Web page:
Take out the trash: A strategy to subdue Alzheimer's

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A tidy brain is a healthy brain: to stay in working order, brain cells must continually clear out old, worn, or damaged proteins by breaking them down into smaller molecules that can be recycled. If the cellular machinery that is responsible for dismantling old proteins doesn’t work efficiently, clumps of leftover proteins can accumulate inside brain cells, obstructing their function, and, say some scientists, contributing to Alzheimer’s disease and other neuro-degenerative conditions.

This past fall, a team of researchers led by Columbia cell biologists Karen Duff and Natura Myeku provided the most convincing evidence yet that boosting the productivity of the brain’s so-called “garbage-disposal system” could be an effective way of treating diseases like Alzheimer’s, Parkinson’s, and Huntington’s. In a series of experiments conducted on mice that were genetically engineered to have Alzheimer’s-like memory problems, the researchers showed that the drug rolipram improved the animals’ cognition by accelerating the pace at which their brain cells dispensed with old proteins.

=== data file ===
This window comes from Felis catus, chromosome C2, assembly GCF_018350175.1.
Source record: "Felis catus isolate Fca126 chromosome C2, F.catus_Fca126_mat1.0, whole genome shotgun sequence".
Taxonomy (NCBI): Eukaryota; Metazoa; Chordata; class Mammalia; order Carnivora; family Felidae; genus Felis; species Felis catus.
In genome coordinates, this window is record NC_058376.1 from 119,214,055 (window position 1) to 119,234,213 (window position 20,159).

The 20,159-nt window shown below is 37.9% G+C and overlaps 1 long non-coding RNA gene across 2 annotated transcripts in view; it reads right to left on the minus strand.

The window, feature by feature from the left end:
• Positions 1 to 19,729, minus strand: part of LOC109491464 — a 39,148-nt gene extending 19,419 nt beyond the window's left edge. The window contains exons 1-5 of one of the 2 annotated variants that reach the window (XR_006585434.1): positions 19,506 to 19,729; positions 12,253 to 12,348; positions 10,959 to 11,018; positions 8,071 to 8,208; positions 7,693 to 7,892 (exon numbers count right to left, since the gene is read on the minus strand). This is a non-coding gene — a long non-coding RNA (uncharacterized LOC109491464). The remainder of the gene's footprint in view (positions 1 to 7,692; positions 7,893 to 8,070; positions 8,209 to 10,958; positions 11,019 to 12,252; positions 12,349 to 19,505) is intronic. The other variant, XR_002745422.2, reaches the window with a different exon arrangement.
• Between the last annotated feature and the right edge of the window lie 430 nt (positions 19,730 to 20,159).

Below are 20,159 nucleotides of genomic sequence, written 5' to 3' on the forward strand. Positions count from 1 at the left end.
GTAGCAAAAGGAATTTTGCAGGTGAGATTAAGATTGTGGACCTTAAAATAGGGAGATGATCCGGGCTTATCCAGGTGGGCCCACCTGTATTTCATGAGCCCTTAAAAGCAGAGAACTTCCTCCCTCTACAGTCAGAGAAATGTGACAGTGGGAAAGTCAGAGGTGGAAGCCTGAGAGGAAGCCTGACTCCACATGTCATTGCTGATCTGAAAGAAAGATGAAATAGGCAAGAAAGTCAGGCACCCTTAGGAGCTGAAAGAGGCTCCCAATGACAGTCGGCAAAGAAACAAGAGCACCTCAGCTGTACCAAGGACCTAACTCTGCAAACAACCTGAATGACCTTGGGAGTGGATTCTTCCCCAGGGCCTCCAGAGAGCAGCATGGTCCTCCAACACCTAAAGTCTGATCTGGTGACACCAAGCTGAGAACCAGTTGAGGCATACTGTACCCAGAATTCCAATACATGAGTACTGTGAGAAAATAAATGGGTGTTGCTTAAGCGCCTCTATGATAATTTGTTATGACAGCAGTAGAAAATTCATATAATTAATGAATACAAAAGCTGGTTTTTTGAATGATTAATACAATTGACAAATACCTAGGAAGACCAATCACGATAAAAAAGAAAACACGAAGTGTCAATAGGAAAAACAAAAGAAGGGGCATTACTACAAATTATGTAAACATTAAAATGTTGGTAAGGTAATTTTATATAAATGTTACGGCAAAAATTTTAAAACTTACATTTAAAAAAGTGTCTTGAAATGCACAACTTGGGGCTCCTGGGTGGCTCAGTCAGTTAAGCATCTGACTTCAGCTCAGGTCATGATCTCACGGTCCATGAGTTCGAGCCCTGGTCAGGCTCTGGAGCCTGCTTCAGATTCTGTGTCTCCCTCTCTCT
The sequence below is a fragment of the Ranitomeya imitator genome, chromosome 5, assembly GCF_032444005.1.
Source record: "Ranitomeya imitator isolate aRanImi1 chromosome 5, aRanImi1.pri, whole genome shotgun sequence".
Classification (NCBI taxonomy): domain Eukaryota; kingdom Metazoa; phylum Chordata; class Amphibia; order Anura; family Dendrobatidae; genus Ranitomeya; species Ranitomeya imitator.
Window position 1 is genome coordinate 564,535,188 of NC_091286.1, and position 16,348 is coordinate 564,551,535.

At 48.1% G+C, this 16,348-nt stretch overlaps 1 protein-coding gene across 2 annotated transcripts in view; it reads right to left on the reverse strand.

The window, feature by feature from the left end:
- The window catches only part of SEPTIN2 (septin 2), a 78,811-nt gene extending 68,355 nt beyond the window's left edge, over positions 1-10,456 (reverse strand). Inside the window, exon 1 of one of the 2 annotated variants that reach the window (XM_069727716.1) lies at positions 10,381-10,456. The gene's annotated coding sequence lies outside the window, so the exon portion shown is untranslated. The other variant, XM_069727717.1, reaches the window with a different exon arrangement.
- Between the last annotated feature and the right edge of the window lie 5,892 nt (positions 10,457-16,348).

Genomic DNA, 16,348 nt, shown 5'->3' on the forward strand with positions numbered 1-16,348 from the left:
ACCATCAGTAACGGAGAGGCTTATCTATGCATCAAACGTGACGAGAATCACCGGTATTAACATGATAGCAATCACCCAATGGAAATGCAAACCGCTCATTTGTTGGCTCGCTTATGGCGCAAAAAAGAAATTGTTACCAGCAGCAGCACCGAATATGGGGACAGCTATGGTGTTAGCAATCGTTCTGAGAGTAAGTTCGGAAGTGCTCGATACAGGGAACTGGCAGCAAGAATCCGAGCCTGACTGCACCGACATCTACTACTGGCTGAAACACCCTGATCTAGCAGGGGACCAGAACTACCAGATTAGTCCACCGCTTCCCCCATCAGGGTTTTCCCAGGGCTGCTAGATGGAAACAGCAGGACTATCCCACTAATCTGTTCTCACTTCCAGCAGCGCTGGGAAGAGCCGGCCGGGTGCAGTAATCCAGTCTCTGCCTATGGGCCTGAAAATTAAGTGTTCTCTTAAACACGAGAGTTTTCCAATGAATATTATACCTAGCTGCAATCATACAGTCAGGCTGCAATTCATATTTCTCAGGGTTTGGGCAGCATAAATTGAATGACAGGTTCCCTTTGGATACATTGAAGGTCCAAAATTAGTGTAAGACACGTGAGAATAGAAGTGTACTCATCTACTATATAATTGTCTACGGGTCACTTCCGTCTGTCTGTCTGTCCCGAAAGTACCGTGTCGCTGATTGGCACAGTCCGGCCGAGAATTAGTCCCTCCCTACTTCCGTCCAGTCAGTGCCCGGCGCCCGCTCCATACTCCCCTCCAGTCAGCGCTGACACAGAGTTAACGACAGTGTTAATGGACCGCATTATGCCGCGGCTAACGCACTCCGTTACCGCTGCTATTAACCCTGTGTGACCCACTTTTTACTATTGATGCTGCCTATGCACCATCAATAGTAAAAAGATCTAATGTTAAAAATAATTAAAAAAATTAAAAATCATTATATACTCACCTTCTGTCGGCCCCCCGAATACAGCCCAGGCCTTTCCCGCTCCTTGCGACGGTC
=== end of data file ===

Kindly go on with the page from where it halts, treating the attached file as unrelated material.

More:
“The change we witnessed in the mice was dramatic — they went from having almost no short-term memory to perfectly normal cognition,” says Duff, whose study appeared in Nature Medicine. “We could see this was the result of improved protein disposal because we inspected the mice’s brain cells before and after the drug treatment. The cells’ proteasomes, which literally chew up old proteins, were functioning much better afterward, reducing protein buildup.”

Scientists have known for years that rolipram, developed in the 1990s as an antidepressant, could improve memory in mice. But the new Columbia study is the first to demonstrate that the drug achieves this effect by stimulating proteasomes. And while rolipram is inappropriate for use in humans — it was never approved for any clinical purpose because it causes severe nausea and other side effects — the Columbia researchers are hopeful that they may soon find a safer drug that has a similarly invigorating effect on the brain’s cleanup machinery.

“This opens up a whole new strategy for treating Alzheimer’s disease and related conditions,” says Myeku. “Our strategy is unlikely to provide a cure, since neuro-degenerative conditions are extremely complex, but we believe that it holds out the possibility of at least slowing the progression of disease.”



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